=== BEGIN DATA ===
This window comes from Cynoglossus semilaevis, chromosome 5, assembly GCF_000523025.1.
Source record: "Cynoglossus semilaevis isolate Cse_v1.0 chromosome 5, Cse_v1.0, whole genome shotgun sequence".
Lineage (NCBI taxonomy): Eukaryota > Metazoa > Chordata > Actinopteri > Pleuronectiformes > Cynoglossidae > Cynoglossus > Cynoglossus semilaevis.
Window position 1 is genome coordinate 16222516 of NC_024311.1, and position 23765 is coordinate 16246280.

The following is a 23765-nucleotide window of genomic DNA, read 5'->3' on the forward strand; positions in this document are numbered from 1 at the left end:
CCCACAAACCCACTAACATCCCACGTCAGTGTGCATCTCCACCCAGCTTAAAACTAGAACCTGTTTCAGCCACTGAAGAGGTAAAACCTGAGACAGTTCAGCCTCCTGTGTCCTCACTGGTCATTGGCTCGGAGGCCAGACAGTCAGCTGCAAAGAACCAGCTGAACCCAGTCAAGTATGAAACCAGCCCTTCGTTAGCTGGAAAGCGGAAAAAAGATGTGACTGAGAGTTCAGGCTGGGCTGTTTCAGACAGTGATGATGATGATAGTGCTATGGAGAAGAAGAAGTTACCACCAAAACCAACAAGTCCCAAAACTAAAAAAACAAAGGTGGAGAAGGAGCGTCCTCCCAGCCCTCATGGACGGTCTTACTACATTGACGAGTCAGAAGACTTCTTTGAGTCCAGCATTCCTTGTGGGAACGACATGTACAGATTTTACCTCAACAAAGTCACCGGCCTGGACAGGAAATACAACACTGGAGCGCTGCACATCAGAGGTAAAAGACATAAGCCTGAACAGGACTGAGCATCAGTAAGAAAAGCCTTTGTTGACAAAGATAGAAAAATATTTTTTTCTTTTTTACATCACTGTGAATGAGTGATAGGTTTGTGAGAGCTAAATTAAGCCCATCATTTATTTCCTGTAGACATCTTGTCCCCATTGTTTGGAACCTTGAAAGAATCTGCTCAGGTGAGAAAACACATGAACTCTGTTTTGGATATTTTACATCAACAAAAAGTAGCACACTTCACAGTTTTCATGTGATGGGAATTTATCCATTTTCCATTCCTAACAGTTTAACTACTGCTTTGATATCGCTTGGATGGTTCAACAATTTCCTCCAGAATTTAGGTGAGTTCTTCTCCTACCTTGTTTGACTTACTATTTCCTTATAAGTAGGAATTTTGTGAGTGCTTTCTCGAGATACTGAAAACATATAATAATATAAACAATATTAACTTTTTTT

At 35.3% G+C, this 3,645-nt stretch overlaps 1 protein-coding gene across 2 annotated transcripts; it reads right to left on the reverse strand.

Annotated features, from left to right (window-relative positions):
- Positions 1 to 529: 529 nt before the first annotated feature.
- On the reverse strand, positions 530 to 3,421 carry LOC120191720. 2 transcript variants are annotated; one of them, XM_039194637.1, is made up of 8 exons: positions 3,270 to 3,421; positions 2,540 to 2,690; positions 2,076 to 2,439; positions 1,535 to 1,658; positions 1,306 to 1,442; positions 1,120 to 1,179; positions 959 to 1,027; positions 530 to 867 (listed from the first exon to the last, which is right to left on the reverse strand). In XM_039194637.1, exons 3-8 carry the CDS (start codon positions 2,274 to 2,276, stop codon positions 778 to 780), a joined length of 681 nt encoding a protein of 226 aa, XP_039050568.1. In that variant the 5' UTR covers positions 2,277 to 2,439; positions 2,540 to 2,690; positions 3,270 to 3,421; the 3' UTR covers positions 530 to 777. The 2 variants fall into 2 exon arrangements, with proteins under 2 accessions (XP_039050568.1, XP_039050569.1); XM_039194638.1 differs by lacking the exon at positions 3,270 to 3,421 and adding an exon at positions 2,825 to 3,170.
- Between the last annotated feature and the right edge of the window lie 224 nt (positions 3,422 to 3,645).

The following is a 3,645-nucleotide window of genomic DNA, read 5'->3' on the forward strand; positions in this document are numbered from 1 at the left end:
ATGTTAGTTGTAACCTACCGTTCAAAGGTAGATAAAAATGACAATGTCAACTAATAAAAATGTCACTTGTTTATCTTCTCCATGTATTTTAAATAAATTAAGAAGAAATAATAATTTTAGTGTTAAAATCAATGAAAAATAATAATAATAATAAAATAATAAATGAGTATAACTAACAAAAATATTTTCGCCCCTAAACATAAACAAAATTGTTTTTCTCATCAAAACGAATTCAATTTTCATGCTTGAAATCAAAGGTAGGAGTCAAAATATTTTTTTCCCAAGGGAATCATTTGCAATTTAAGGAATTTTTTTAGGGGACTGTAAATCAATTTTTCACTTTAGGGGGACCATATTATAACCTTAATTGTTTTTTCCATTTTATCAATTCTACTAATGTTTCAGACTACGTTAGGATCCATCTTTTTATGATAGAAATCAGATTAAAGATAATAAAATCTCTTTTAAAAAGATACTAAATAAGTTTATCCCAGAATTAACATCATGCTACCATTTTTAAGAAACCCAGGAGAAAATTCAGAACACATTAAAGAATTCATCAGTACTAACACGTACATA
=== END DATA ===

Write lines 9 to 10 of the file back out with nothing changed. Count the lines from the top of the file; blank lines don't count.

- Positions 1 to 529: 529 nt before the first annotated feature.
- On the reverse strand, positions 530 to 3,421 carry LOC120191720. 2 transcript variants are annotated; one of them, XM_039194637.1, is made up of 8 exons: positions 3,270 to 3,421; positions 2,540 to 2,690; positions 2,076 to 2,439; positions 1,535 to 1,658; positions 1,306 to 1,442; positions 1,120 to 1,179; positions 959 to 1,027; positions 530 to 867 (listed from the first exon to the last, which is right to left on the reverse strand). In XM_039194637.1, exons 3-8 carry the CDS (start codon positions 2,274 to 2,276, stop codon positions 778 to 780), a joined length of 681 nt encoding a protein of 226 aa, XP_039050568.1. In that variant the 5' UTR covers positions 2,277 to 2,439; positions 2,540 to 2,690; positions 3,270 to 3,421; the 3' UTR covers positions 530 to 777. The 2 variants fall into 2 exon arrangements, with proteins under 2 accessions (XP_039050568.1, XP_039050569.1); XM_039194638.1 differs by lacking the exon at positions 3,270 to 3,421 and adding an exon at positions 2,825 to 3,170.